What is a Plier?

If you’ve ever needed to grip or twist an object or cut some wire, you’d be familiar with pliers. They hold an essential space in the toolboxes of professionals and DIY-enthusiasts alike and you can find them at any hardware store or reputable global distributor, for example RS Components. There are dozens of styles available, from locking pliers to slip-joint pliers to linesman pliers—but what exactly makes a plier a plier?

Plier basics

At their most basic level, pliers are hand tools used to firmly hold or grip objects. Many types of pliers are also effective for cutting and bending wire. Pliers commonly feature parallel handles, a pivot point where the handles meet, and gripping jaws.

The five basic plier parts are:

– Grips – Jaws or nose – Cutters – Fulcrum or pivot point – Handles

Grips, found at the inner part of the jaws, can be smooth or serrated depending on the plier style. Cutters are normally located near the base of the jaws and are useful for cutting cables and wire. The pivot point or fulcrum connects the handles and jaws while also generating enough force for the jaws to grip objects. The handles are the part the user holds on to. They can be straight, curved, plastic-coated or made of bare metal.

Specialty pliers will feature extra components. Slip-joint pliers, for example, feature a neck slot, allowing users to slide the pivot point between varying positions. This changes the size and range of the tool’s jaws.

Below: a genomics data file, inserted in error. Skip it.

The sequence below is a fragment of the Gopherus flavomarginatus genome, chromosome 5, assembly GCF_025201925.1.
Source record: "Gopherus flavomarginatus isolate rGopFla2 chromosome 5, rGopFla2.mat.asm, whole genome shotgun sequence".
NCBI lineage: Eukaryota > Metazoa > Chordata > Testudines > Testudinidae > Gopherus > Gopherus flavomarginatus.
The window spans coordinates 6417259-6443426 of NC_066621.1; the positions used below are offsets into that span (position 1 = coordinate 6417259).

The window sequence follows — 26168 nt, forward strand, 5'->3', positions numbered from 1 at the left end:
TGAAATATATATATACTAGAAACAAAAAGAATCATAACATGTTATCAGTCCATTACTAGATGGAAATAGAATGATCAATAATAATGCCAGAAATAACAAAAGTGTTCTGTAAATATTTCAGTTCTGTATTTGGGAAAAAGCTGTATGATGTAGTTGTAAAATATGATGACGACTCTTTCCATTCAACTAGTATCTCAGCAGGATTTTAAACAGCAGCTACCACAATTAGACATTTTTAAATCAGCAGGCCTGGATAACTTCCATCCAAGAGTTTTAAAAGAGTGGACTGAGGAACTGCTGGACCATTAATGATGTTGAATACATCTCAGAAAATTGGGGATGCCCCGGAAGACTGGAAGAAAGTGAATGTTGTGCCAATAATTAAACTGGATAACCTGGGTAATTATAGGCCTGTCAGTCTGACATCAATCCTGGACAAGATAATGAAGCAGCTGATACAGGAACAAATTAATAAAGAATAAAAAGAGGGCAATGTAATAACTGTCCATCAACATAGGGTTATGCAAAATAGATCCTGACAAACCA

Specialty pliers

Along with slip-joint pliers, several other specialty styles exist. Round-nose pliers have conical, tapering jaws to make bending thin metal and wire easier.
Diagonal cutting pliers, designed for cutting hard-to-reach wires and pins, feature cutting edges which are diagonally offset by about 15 degrees. This makes it easier to hold the pliers in line with a surface.

Tongue-and-groove pliers, also known as channellocks, are another specialised style of pliers. Fully adjustable, tongue-and-groove pliers feature a toothed groove across the upper handle. This allows the user to lock the jaws into a certain position. Because of their angled jaws, tongue-and-groove pliers are ideal for gripping and twisting nuts and bolts.

Industry-specific pliers

Some pliers are specifically designed to suit certain industries. Electrician’s pliers, for example, make it easy to grip electrical wires and may be insulated for the electrician’s protection. They are often used hand-in-hand with testing equipment to ensure electrical devices run safely and smoothly.

Battery pliers are used within the automotive industry to maintain bolts on jumper cables and car batteries. They feature short, angled jaws, with a slightly smaller lower jaw. For extra durability, both jaws are especially thick.

Circlip or snap ring pliers are specially made for removing or installing circlip retaining rings. They’re commonly used within the engineering industry to build and repair mechanical devices like motors, turbines, and pistons.

Conclusion

Pliers are some of the most versatile and useful tools on the market today. Having the right kinds of pliers on-hand is essential for smooth trade operations. By investing in quality pliers and testing equipment from RS Components, you’ll ensure success and productivity for your business.

Marketme

Marketme

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